Sunday, April 19, 2009


Evening Prayers

I believe my sin
to be entirely common:
the request for help
masking request for favor
and the plea for pity
thinly veiled complaint.

So little at peace in the spring evening,
I pray for strength, for direction,
but I also ask to survive my illness
(the immediate one) -- never mind
anything in the future.
I make this a special point,
this unconcern for the future,
also the courage I will have acquired by then
to meet my suffering alone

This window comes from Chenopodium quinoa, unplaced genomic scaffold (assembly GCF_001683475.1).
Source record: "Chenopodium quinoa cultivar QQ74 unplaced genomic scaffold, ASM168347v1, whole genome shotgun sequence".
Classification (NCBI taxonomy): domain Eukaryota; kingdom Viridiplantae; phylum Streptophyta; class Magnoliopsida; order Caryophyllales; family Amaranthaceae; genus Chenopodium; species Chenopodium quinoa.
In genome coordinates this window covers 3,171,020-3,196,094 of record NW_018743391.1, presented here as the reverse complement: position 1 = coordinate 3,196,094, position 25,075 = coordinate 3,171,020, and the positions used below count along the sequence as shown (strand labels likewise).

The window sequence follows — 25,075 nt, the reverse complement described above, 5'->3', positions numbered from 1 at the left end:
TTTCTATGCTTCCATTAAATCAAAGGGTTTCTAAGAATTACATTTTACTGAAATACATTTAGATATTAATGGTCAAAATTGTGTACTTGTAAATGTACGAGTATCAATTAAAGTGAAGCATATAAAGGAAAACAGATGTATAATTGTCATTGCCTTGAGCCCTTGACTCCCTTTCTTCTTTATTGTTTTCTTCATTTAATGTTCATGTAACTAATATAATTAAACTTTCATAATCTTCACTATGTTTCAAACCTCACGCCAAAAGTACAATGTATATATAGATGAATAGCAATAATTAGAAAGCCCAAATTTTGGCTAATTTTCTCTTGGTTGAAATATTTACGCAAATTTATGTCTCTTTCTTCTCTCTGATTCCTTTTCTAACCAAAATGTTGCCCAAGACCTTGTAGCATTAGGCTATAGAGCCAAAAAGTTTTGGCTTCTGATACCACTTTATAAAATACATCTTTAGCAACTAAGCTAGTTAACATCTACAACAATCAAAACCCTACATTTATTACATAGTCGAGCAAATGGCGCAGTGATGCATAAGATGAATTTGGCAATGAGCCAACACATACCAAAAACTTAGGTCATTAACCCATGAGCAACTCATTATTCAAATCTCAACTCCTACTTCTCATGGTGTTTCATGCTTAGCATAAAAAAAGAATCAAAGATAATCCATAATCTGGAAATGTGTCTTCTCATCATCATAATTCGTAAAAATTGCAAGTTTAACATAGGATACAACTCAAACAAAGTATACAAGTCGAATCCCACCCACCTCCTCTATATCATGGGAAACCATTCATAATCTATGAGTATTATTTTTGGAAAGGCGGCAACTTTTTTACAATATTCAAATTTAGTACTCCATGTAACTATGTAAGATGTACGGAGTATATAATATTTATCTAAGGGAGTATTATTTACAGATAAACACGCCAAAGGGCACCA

but with heightened fortitude.

Tonight, in my unhappiness,
I wonder what qualities this presumes
in the one who listens.
And as the breeze stirs
the leaves of the little birch tree,
I construct a presence
wholly skeptical and wholly tender,
thus incapable of surprise.

I believe my sin is common, therefore
intended; I can feel
the leaves stir, sometimes
with words, sometimes without,
as though the highest form of pity
could be irony.

Bedtime, they whisper.
Time to begin lying.

-Louise Gluck


Christine said...

Thanks for sharing Gluck's poem -- how piercing those words are, how unsettling and true.

apprentice said...

This is one to read again and again. I hope life is treating you more tenderly

Pam Hart said...

Chris-Gluck is piercing and I learn a great deal from her work.

Anna-recently it's the self, so incessantly hard-hearted. Thanks for reading.